The Paleo Approach: Reverse Autoimmune Disease

The Paleo Autoimmune Protocol: Foods to Include and Eliminate

The Wahls Protocol

I’ve had The Paleo Approach in my Amazon cart for a while. I’ve made attempts at Paleo without success because I love food… Especially food that is not good for me like simple carbohydrates. I love my family and my health much more than bagels :slight_smile: and I think that reading this book with the science behind it, specifically related to autoimmune disorders could help me change my mindset. Thank you for posting this information today and I will buy it right now:)

if anyone is looking for studies regarding liver, food and autoimmunity go here:

pubmed gluten primary sclerosing cholangitis

first thing everyone should do is eliminate gluten.

You're welcome Katie. I hear you on loving food. The hard part for me is I'm a pilot and so I get to spend 3-4 days at a time living on airport food and hotel breakfasts. This is going to take some work for sure.....

Check out that stalkerville.net link I posted. There's about 500 recipes there that conform to the AIP.

You can do this!

With this new research I would try to avoid saturated fats

http://www.ncbi.nlm.nih.gov/pubmed/22722865

in the same time try to take antibacterial (aka vancomycin) or high dose of vitamin C or iodine or perhaps digestive enzymes with serrapeptase.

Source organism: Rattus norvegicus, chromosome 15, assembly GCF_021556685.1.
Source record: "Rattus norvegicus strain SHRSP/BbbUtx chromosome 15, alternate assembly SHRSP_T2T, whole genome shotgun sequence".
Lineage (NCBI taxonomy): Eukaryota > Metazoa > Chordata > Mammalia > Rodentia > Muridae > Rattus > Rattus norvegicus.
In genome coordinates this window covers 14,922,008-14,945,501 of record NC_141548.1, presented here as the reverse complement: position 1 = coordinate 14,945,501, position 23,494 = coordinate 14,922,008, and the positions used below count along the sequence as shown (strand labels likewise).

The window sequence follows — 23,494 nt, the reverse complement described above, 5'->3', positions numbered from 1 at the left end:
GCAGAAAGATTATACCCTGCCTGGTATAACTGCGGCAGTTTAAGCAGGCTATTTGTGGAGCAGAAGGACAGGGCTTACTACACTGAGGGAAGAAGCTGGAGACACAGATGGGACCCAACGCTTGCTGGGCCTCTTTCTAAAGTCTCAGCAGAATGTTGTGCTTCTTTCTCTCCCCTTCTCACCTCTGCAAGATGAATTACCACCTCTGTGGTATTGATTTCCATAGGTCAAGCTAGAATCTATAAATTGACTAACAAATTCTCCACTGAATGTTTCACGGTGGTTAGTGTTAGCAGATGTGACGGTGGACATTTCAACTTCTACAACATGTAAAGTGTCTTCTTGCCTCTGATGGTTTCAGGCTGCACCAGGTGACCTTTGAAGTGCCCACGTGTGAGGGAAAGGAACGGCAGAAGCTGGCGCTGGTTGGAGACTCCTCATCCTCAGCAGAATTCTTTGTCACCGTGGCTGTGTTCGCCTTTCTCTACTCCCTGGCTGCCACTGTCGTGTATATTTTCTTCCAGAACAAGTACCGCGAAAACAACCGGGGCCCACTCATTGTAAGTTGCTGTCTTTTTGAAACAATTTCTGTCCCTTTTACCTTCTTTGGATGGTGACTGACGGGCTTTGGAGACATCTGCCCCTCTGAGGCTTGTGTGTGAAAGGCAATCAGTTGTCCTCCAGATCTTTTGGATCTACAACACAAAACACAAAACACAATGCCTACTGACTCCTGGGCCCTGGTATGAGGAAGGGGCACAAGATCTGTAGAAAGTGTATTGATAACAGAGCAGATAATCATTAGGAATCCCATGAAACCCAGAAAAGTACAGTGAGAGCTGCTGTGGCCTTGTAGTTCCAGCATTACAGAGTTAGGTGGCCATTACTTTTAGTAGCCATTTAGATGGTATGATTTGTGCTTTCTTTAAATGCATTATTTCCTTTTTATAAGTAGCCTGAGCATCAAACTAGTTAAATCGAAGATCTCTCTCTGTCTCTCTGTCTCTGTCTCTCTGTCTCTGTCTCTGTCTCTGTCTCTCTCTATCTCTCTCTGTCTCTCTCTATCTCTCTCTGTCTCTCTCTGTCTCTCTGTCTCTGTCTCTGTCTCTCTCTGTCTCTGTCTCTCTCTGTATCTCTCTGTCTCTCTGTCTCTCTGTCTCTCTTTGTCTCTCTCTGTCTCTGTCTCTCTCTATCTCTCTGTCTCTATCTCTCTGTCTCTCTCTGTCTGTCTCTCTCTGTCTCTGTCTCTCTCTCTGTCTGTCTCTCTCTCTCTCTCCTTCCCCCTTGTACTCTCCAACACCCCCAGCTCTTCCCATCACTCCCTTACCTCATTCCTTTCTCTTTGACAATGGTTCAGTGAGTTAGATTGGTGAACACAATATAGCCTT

to make a blanket statement to avoid saturated fat based on this mouse study is making quite a leap. on the otherhand, avoiding dairy could be supported by this study and many others.

z12 said:

With this new research I would try to avoid saturated fats

http://www.ncbi.nlm.nih.gov/pubmed/22722865

in the same time try to take antibacterial (aka vancomycin) or high dose of vitamin C or iodine or perhaps digestive enzymes with serrapeptase.

One question I have is around calcium from dairy. I took prednisone for a while and know my bones are mildly weaker. I also tried doing a Paleo-Autoimmune Diet for UC before surgery and it didn't do much for me in terms of symptom reduction.

I am thinking a more gradual/ moderate reduction in foods might be more doable for me at this time. Do people think this would be helpful, or is this an all or nothing kind of diet? Gluten would be the most obvious thing to reduce/ remove.